As production has become centralized in pursuit of cost savings and control, supply chains have stretched to the point that trust has been degraded. Restoring it will be the key to manufacturing’s future, to new digital supply chains that will bring production out of the four factory walls and onto aircraft carriers, oil rigs, even spacecraft. His company VeriTX was founded to be a new, secure and trustworthy bridge between designers, manufacturers and buyers, utilizing blockchain technology and additive manufacturing (AM) to securely move data and distribute manufacturing wherever it is needed.
Trust Built on Blockchain
Regenor is well situated to build this bridge, having been on both sides of it. As a U.S. Air Force pilot and commander of a logistics organization, he experienced firsthand the delays and hurdles of the conventional aerospace supply chain. “Military aircraft are held hostage by long supply chains,” he says. “It can take 87 weeks to receive a forging or casting, and then another 4 to 6 months of lead time to actually get a needed aircraft part.”
Upon leaving the Air Force, Regenor joined Moog, the aerospace OEM that for a time owned 3D printing service bureau Linear Mold (Linear AMS). As a leader of Moog’s aircraft military aftermarket division, he became familiar with additive manufacturing technology and saw its potential for delivering parts and spares on a more rapid timeline. In 2018, Regenor left Moog to pursue the project that would eventually become VeriTX. The company is now close to launch, with multiple proof-of-concept successes under its belt.
Production became centralized because of cost and control, but blockchain can be the key to making trusted distributed manufacturing a reality, according to Col. James Allen Regenor, U.S. Air Force (retired) and founder of VeriTX Corp. Photo Credit: Stephan Gabris for VeriTX Corp.
VeriTX's product is a B2B system for validating parts and suppliers when OEMs and distant manufacturers are strangers to one another. The company essentially provides a supply chain marketplace that allows OEMs to securely upload digital rights-managed (DRM) part files to an online hub where buyers with the right qualifications and manufacturing capacity can purchase and download them. Blockchain technology (provided through a partnership with Algorand) protects the provenance of the part designs, while biometrics secure them on the manufacturing side; only a known and identified recipient can receive the digital asset. Each produced part also has a “digital fingerprint” in the form of an embedded tag or printed code associated with the blockchain hash to provide proof against counterfeiting. Thus, trust can be maintained all along the supply chain from design through finished part, and it can be maintained throughout a widely distributed network of suppliers working in parallel
The VeriTX platform will list only qualified parts and will only allow them to be made by exactly the right manufacturer using the proper material and equipment. When I spoke to Regenor at the beginning of October 2020, he said the company was just a few months away from fielding organic orders on the platform.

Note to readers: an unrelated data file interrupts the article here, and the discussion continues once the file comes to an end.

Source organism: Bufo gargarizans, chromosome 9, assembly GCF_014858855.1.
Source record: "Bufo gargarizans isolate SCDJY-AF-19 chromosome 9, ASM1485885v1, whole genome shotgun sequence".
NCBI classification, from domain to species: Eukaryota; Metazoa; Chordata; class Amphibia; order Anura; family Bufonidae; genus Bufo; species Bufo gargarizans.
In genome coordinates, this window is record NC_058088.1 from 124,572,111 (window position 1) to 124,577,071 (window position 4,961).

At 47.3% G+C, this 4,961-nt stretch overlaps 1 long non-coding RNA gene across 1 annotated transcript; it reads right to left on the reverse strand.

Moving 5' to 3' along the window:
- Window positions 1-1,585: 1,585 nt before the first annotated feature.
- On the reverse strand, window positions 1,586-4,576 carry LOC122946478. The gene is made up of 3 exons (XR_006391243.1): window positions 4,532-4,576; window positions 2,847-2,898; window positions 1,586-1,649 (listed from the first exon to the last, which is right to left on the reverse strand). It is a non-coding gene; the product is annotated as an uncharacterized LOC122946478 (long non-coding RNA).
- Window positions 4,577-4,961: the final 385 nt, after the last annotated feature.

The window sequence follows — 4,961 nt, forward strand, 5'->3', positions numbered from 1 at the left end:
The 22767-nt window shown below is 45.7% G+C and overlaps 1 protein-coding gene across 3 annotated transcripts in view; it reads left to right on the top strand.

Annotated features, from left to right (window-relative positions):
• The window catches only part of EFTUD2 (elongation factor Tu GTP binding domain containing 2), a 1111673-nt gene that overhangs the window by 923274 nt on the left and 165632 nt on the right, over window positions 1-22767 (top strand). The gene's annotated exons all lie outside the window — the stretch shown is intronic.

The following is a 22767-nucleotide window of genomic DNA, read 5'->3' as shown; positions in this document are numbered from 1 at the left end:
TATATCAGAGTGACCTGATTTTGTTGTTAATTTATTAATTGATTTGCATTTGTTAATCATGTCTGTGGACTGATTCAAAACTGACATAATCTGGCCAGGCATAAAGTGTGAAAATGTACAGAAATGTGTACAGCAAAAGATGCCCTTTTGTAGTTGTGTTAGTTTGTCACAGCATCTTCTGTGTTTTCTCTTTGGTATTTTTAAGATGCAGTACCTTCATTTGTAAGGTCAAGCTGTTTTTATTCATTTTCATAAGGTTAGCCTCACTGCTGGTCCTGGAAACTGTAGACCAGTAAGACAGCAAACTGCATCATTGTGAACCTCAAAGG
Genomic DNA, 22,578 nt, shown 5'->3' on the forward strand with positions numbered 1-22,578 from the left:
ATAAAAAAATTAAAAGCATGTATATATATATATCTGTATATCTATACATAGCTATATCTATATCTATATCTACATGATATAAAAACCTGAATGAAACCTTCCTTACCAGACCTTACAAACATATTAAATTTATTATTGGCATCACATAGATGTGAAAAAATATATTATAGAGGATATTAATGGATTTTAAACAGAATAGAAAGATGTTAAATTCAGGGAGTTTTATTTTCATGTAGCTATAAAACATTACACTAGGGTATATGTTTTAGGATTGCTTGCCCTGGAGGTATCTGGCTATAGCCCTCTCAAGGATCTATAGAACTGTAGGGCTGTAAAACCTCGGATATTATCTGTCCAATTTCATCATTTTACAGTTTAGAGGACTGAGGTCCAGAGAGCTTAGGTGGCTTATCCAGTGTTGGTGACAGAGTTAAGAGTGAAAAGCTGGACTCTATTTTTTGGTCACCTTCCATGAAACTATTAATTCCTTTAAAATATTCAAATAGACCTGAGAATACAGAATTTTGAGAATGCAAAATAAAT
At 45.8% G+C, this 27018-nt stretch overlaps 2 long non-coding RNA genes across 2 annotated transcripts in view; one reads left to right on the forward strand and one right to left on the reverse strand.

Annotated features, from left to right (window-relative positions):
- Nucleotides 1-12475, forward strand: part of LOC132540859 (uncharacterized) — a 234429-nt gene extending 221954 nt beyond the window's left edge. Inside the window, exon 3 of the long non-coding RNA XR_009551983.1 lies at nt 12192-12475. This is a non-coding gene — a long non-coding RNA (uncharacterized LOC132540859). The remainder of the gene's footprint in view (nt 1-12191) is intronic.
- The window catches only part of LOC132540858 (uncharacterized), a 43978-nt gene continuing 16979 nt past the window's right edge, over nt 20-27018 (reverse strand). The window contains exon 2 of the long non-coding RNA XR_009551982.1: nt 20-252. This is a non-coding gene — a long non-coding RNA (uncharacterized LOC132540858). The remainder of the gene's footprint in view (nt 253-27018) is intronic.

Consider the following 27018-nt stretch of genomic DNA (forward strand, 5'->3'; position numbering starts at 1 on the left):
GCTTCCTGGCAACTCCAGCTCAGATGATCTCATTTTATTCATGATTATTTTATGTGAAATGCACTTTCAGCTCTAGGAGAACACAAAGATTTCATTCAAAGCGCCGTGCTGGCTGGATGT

Launching with Aerospace
To start, VeriTX is focused on 3D printable aerospace parts. The aerospace industry has much to gain from this secure, digital supply chain solution, not only as a way of shortening lead times and distributing production but also as a method for combating counterfeit parts. Regenor says that up to $3 billion of counterfeit parts are installed on aircraft every year; until recently they have been fairly simple parts, but the advance of 3D printing technology potentially opens the door for more complex counterfeits. At least 30% of BAE Systems’ next-generation Tempest fighter jet will be 3D printed, for example. As the aerospace industry embraces AM adoption for its design and lightweighting benefits, it becomes increasingly important to have traceability for these components.
30% of the parts used in the next generation Tempest fighter jet from BAE Systems will be 3D printed. As the technology becomes more prolific in aerospace, so does the need to prevent counterfeit 3D printed parts. Photo Credit: BAE Systems
VeriTX will bring that traceability to military and airline customers, enabling distributed manufacturing and digital, additive manufacturing of needed parts on an accelerated timeline. Rather than wait for a forging, and again for machining, and yet again for shipping, the VeriTX platform would allow a military base, for example, to buy the DRM file for a needed part, 3D print it on-site with the specified parameters and material, and install it in a matter of days or even hours rather than months. The same process can be applied to commercial airlines, too; in one proof-of-concept study VeriTX was able to deliver a replacement part for a business class seat on a commercial plane that would have resulted in a loss of up to $30,000 in revenue from an unoccupied seat for multiple trip legs.
“We were able to seed the digital part in their supply chain in Singapore, and they pushed it to us in Los Angeles. We made the part on premises and it was waiting for the airplane when it landed. All that from order to delivery took one hour,” Regenor says. “It wasn’t that complex, but if you start thinking in these terms you can see the kind of outcomes that are possible.”